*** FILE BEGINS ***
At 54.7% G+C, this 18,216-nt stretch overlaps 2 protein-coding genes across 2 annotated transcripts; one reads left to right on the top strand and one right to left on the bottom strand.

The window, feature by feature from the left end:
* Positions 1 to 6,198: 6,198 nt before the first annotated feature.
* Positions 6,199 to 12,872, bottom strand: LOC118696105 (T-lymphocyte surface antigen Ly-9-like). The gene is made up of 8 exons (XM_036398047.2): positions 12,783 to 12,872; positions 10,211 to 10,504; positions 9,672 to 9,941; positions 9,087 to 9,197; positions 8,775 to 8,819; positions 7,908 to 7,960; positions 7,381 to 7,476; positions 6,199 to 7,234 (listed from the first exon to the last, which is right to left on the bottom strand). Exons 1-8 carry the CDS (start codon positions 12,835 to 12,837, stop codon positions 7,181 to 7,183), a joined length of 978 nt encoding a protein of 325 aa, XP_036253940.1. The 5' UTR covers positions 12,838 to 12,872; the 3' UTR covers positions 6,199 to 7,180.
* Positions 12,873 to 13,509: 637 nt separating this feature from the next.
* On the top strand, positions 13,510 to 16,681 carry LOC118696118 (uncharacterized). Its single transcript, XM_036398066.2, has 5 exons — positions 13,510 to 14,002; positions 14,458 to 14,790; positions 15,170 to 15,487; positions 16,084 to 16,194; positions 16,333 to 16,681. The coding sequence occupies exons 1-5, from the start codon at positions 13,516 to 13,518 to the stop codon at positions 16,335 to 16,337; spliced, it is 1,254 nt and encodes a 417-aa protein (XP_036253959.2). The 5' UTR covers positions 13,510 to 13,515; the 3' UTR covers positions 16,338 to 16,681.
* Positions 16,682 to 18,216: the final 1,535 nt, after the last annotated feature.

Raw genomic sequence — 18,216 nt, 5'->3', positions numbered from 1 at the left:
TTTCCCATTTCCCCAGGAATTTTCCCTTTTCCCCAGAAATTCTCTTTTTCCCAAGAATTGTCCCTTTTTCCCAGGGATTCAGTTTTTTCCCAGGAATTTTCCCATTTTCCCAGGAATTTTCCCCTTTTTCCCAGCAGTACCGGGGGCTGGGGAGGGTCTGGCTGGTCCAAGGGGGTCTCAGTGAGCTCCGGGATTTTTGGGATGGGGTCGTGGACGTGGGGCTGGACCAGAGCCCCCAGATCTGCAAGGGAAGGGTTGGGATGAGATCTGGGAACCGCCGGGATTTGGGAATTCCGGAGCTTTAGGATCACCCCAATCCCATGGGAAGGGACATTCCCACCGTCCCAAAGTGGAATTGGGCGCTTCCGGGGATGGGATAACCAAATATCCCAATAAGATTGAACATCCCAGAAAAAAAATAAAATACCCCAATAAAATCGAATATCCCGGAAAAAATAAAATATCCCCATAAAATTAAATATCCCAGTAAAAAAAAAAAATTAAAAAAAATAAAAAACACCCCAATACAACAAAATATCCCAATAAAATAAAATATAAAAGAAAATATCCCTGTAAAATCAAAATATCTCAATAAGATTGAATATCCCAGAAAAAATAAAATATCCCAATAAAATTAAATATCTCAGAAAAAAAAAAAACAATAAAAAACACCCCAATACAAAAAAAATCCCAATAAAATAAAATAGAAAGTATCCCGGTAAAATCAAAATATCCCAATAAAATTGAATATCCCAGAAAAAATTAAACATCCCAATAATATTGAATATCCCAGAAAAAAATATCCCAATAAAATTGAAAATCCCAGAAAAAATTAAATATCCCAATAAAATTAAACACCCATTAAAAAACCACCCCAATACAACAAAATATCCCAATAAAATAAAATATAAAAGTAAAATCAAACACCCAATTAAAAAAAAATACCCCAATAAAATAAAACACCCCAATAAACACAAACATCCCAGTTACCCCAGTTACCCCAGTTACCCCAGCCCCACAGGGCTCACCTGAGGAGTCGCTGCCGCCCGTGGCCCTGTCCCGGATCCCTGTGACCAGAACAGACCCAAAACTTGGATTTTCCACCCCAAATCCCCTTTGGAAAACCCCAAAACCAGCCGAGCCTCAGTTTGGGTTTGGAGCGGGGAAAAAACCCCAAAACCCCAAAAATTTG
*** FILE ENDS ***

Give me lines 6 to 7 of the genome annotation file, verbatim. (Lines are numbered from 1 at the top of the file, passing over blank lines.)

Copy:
* On the top strand, positions 13,510 to 16,681 carry LOC118696118 (uncharacterized). Its single transcript, XM_036398066.2, has 5 exons — positions 13,510 to 14,002; positions 14,458 to 14,790; positions 15,170 to 15,487; positions 16,084 to 16,194; positions 16,333 to 16,681. The coding sequence occupies exons 1-5, from the start codon at positions 13,516 to 13,518 to the stop codon at positions 16,335 to 16,337; spliced, it is 1,254 nt and encodes a 417-aa protein (XP_036253959.2). The 5' UTR covers positions 13,510 to 13,515; the 3' UTR covers positions 16,338 to 16,681.
* Positions 16,682 to 18,216: the final 1,535 nt, after the last annotated feature.